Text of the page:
Russia entering a ‘full-fledged economic crisis,’ ex-minister says

December 22, 2014, 2:18 PM UTC
Pedestrians walk past a board listing foreign currency rates against the Russian ruble outside an exchange office in central Moscow on December 16, 2014. The Russian ruble set a new all-time record low on Tuesday after bouncing back briefly despite an emergency move by Russia's central bank to raise interest rates to 17 percent. AFP PHOTO / KIRILL KUDRYAVTSEV (Photo credit should read KIRILL KUDRYAVTSEV/AFP/Getty Images)
Photograph by Kirill Kudryavtsev — AFP/Getty Images

By Darya Korsunskaya

MOSCOW — Russia’s government has pushed the country into an economic crisis by not tackling its financial problems fast enough, former finance minister Alexei Kudrin said on Monday, warning the full effects would be felt next year.

Kudrin — a darling of investors who is credited with building Russia’s $170 billion worth of sovereign wealth funds — added that sanctions over Ukraine, not falling oil prices, were primarily behind the collapse of the ruble and warned that Russia risked seeing its debt downgraded to junk status in 2015.

“Today, I can say that we have entered or are entering a real, full-fledged economic crisis. Next year we will feel it clearly,” the former minister told a news conference.

“The government has not been quick enough to address the situation … I am yet to hear … its clear assessment of the current situation.”

Kudrin, one of few to criticize President Vladimir Putin, quit in 2011 in protest at proposals to increase defense spending.

He has since criticized Putin’s response to Western sanctions imposed following Russia’s annexation of Ukraine’s Crimea region and its subsequent support for loyalist fighters. But the two men are still believed to be close.

Russia has been hit by what Economy Minister Alexei Ulyukayev called a “perfect storm” of plummeting oil prices, sanctions and a flight of investors’ capital, made worse by a lack of structural reforms that means the economy is overwhelmingly dependent on oil revenues.

Government officials have tried to minimize the impact of sanctions on the country and its ruble currency — which plunged last week despite a hike in interest rates to 17 percent. Putin has claimed “external factors” like oil were the key culprit behind the country’s “tough times.”

But on Monday Russia announced plans to impose a heavy tax on grain exports since ruble volatility and high global prices have caused exports to spike. Russian news agencies reported Prime Minister Dmitry Medvedev told a meeting with officials that the country needed to hang on to its stocks.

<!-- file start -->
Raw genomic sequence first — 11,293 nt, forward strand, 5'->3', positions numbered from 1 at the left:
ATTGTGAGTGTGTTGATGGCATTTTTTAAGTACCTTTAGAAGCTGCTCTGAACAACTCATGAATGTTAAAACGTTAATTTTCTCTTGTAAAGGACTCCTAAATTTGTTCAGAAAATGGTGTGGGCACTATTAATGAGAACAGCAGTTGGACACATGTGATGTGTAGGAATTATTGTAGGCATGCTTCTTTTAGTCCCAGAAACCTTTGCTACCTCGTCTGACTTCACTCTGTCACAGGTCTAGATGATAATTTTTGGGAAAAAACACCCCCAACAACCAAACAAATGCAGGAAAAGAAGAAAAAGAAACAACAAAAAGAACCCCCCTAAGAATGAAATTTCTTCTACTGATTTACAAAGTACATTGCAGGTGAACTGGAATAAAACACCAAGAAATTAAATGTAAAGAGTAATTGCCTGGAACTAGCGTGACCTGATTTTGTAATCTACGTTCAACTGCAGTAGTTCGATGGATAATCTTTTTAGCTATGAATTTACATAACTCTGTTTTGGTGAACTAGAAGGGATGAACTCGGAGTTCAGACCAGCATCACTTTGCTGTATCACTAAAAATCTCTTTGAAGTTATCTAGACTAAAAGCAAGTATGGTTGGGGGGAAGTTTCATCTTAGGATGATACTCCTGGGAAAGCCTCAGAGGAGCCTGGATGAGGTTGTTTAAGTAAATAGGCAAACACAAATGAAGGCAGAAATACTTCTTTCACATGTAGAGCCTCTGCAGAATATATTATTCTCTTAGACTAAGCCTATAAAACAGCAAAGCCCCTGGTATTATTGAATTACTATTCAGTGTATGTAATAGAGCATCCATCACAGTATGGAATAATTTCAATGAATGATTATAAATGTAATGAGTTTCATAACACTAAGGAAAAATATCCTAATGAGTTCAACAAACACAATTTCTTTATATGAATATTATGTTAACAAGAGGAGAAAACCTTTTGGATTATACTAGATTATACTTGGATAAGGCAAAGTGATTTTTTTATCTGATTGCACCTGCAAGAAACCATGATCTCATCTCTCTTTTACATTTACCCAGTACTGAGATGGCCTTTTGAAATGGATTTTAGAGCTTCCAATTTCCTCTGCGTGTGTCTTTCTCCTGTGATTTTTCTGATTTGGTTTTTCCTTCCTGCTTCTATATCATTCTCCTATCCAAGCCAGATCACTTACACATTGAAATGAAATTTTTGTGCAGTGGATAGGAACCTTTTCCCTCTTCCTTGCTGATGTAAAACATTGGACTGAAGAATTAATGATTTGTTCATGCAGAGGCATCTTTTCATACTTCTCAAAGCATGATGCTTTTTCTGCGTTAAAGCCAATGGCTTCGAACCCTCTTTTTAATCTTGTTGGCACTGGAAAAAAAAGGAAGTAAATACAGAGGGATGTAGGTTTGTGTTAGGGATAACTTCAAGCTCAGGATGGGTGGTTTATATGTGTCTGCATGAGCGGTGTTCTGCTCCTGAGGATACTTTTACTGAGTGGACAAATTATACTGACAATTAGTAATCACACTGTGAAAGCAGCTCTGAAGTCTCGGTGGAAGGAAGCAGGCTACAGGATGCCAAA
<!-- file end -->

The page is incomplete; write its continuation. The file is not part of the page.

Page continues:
And though the country’s top oil firm Rosneft said it had made a $7 billion debt repayment from its own cash reserves, easing some investors’ worries, Russia’s central bank said it would have to bail out mid-sized Trust Bank with 30 billion rubles ($544.54 million) to stop it going bankrupt.

Kudrin said falling crude prices only partly accounted for the plunge in the rouble — which has fallen particularly steeply since autumn as concerns increased that the sanctions would prevent Russian companies from meeting debt obligations because they cannot access Western capital.

Kudrin forecast a series of defaults among medium and large enterprises, — though banks were more likely to be supported by the state — which is likely to result in rating agencies downgrading Russia’s debt to “junk” status.

Most agencies have put Russia this year one notch above junk status.

“Russia will get a downgrade,” Kudrin said. ” It will enter the ‘junk’ territory.”

Kudrin said he believed that between 25 and 35 percent of the decline in the rouble — down some 45 percent against the dollar so far this year — could be attributed to sanctions. The rest, he said, was down to a stronger dollar and investors’ mistrust of Russian authorities and their actions.

The ruble ticked up slightly against the dollar on Monday and the RTS index of dollar-denominated shares rose more than 4 percent as Brent crude prices rose 2 percent to above $62 per barrel.

While the currency may stabilize in the first quarter of next year, its decline will likely help to push inflation to a rate of 12-15 percent in 2015, Kudrin said. The central bank envisages next year’s inflation at around 8 percent.

And even if the price of oil rose to $80 per barrel, gross domestic product was still likely to fall by more than 2 percent in 2015, Kudrin said. At $60 per barrel GDP would decline by 4 percent or more, he added, echoing the central bank’s latest assessment, published last week.